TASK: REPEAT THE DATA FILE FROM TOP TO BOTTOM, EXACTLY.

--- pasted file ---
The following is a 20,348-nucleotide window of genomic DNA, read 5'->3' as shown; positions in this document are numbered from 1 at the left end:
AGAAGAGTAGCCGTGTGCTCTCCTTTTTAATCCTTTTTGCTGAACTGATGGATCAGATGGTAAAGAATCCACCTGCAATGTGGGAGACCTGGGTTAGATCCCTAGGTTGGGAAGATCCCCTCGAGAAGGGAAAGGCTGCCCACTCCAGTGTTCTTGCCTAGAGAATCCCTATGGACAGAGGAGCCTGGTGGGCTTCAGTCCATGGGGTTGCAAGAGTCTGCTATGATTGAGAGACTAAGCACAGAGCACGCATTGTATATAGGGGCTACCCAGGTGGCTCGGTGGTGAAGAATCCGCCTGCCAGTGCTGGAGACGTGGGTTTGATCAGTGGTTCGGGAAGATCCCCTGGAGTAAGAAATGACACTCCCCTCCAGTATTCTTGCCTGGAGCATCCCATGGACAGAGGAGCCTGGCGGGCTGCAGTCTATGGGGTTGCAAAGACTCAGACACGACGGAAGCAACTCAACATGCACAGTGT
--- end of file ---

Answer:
The following is a 20,348-nucleotide window of genomic DNA, read 5'->3' as shown; positions in this document are numbered from 1 at the left end:
AGAAGAGTAGCCGTGTGCTCTCCTTTTTAATCCTTTTTGCTGAACTGATGGATCAGATGGTAAAGAATCCACCTGCAATGTGGGAGACCTGGGTTAGATCCCTAGGTTGGGAAGATCCCCTCGAGAAGGGAAAGGCTGCCCACTCCAGTGTTCTTGCCTAGAGAATCCCTATGGACAGAGGAGCCTGGTGGGCTTCAGTCCATGGGGTTGCAAGAGTCTGCTATGATTGAGAGACTAAGCACAGAGCACGCATTGTATATAGGGGCTACCCAGGTGGCTCGGTGGTGAAGAATCCGCCTGCCAGTGCTGGAGACGTGGGTTTGATCAGTGGTTCGGGAAGATCCCCTGGAGTAAGAAATGACACTCCCCTCCAGTATTCTTGCCTGGAGCATCCCATGGACAGAGGAGCCTGGCGGGCTGCAGTCTATGGGGTTGCAAAGACTCAGACACGACGGAAGCAACTCAACATGCACAGTGT